As a parent, you likely have a never-ending list of things you need to do before your child heads off to college. You’ll want to help instill diligent work habits and some basic skills for living away from home. You’ll try to teach some basic financial responsibility, and go over some important health and safety advice (including the sex talk, updated for college). And, of course, you’ll always be adding new thoughts and ideas based on your child specifically, as well as where he or she is attending college.
Alongside all of these concerns however, you may also be making an effort to fund your child’s education. By and large, tuition at top Canadian universities is relatively low for domestic students is relatively low compared to in some other countries (or to what international students pay). However, saving for college is a significant endeavor for most families and thus a crucial part of the college prep process to take seriously.
So how exactly can you set about saving for your child’s education? Fortunately, there are a few clear steps that can set you on the right track.
Special Savings & Trusts
These are informal options any Canadian parent can take advantage of, basically as a means of investing in a child’s name. Special savings accounts and trusts can be set up as any of a variety of types of investment (index funds, mutual funds, etc.) such that money earned belongs to the child upon his or her reaching a specific age. A relatively small amount put away strategically — and as early as possible — can mature into a significant portion of college tuition costs.
Personal Savings & Investment
This is not a strategy particular to college savings or to developing a fund for a child. It is at least worth noting, though, that some parents simply choose to augment personal savings or set up side investment accounts in order to manage money for college. These options are more familiar in some cases and thus represent comfortable opportunities to grow funds over time. However, they can lead to blurred lines between personal finances and college savings, and they also don’t come with any specific benefits.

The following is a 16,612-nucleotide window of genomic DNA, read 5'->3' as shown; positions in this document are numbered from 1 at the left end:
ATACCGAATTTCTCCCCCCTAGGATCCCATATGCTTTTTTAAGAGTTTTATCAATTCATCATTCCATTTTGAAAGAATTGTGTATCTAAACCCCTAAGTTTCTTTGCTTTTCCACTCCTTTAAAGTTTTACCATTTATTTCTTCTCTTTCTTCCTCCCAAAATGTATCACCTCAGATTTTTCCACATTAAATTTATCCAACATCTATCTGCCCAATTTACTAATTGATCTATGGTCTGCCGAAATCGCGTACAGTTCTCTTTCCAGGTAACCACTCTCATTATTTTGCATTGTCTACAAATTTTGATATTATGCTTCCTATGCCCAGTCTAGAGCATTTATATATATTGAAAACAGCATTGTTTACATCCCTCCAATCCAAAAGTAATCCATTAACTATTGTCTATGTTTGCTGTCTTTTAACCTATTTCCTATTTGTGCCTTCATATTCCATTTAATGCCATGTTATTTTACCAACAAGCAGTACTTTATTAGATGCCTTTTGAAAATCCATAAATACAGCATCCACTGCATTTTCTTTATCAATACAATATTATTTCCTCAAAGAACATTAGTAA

Registered Education Savings Plans
Ultimately, RESPs stand out as the plans most specifically built for college savings in Canada. These are plans that exist for this purpose, and involve two crucial benefits. The first is that the government will match up to 20% worth of the first $2,500 put into one of these accounts each year. The second is that the appreciation of funds in an RESP is not taxed. Thus, these plans allow you to get more for your money and ultimately cover the bulk of tuition costs if handled well (and started early).
Discussions about college savings tend to revolve around accounts, big-picture ideas, and large numbers. But do keep in mind also that finding day-to-day savings — and putting them toward college funds — can chip away at things significantly. For instance, plenty of Canadians spend some $5 a day on coffees and teas; cut that habit for just a month now and then, and you can pump an extra $150 into a college fund each time.
Or consider that some 10 million Canadians watched a $65/month streaming service in 2020; cut that for just three months in a given year and you have an extra $195 for a college fund. These strategies might not get you all the way to your goal, but if you’re diligent about them they can help more than you might imagine.
Give these strategies some consideration and you’ll be well positioned to develop a plan that will help your child through college. Not too many things you’ll do for your child are more rewarding!